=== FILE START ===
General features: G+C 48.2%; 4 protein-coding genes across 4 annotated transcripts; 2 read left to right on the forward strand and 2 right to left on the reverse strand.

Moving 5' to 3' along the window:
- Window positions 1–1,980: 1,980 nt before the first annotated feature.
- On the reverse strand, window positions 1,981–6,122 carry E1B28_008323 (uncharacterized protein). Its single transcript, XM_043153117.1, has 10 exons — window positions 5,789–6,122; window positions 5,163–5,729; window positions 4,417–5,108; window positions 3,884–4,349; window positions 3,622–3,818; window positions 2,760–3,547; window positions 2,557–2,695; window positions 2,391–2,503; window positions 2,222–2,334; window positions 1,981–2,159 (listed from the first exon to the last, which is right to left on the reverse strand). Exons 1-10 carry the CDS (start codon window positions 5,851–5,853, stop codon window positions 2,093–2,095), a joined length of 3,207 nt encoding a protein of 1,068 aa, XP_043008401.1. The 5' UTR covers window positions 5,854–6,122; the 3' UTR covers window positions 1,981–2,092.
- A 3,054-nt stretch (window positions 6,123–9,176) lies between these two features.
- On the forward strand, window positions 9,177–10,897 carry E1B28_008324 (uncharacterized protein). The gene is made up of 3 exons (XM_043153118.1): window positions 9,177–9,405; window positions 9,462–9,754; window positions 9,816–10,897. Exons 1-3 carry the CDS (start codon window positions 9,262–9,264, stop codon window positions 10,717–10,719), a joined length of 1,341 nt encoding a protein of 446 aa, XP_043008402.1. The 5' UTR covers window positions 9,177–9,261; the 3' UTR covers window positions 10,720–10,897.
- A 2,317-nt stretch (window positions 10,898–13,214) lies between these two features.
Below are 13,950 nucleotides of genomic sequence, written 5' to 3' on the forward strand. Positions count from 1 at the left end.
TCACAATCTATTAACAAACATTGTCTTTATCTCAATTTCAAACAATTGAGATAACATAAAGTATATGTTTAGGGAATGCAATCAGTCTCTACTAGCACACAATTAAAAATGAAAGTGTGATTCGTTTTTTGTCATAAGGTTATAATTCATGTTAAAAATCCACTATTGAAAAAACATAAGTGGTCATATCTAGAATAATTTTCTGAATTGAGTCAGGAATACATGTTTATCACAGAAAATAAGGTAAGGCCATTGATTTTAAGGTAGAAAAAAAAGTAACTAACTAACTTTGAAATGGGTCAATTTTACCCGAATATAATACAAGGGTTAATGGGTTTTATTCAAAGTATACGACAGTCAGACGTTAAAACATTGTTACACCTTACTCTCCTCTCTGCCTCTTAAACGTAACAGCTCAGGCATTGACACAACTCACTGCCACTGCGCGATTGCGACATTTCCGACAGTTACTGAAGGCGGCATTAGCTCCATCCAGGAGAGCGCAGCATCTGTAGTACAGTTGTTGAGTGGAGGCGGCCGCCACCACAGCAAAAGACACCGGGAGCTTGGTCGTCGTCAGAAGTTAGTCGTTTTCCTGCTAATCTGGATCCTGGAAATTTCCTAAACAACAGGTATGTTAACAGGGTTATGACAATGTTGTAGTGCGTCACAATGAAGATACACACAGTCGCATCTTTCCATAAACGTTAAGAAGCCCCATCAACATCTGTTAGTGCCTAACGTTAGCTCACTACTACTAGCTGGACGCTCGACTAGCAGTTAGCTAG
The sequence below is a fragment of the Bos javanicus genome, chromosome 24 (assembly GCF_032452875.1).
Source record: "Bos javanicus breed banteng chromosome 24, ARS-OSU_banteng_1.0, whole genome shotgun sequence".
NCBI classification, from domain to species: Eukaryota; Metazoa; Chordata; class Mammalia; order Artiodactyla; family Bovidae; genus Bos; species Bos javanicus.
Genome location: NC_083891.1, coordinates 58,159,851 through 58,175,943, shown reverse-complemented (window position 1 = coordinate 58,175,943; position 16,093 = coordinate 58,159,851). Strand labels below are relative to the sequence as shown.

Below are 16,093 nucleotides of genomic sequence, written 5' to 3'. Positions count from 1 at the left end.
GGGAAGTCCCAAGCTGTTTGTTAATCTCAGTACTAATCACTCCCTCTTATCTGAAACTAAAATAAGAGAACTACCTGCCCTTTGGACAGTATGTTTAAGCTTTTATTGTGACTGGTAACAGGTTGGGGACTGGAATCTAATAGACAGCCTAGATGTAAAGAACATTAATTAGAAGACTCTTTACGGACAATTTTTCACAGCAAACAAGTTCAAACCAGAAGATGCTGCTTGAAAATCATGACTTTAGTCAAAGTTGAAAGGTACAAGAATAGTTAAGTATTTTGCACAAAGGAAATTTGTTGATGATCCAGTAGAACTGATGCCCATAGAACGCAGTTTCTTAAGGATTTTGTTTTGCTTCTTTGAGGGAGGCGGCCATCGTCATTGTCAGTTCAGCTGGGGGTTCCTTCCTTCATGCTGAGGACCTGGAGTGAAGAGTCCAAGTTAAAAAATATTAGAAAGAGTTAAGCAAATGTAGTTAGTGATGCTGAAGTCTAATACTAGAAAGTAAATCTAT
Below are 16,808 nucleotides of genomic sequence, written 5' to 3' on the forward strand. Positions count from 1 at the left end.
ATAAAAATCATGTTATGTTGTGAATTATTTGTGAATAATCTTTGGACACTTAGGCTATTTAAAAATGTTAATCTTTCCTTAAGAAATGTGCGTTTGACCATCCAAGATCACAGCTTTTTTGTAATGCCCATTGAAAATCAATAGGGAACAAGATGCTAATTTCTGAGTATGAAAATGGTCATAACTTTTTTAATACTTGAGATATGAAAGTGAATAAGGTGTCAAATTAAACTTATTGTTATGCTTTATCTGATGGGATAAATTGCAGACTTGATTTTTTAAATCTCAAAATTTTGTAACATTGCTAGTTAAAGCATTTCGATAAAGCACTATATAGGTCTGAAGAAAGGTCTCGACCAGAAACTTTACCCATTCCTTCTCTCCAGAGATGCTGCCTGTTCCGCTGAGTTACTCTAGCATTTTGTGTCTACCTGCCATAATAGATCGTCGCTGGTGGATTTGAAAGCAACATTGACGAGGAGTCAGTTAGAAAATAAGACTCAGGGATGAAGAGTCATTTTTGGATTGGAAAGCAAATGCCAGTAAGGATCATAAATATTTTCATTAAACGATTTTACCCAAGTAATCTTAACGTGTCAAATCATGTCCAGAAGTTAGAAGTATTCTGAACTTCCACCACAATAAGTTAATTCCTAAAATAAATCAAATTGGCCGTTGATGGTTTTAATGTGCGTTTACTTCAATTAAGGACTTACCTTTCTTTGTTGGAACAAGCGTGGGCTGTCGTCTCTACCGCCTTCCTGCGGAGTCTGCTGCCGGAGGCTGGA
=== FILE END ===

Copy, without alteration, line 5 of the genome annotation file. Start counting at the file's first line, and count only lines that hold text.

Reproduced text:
- A 3,054-nt stretch (window positions 6,123–9,176) lies between these two features.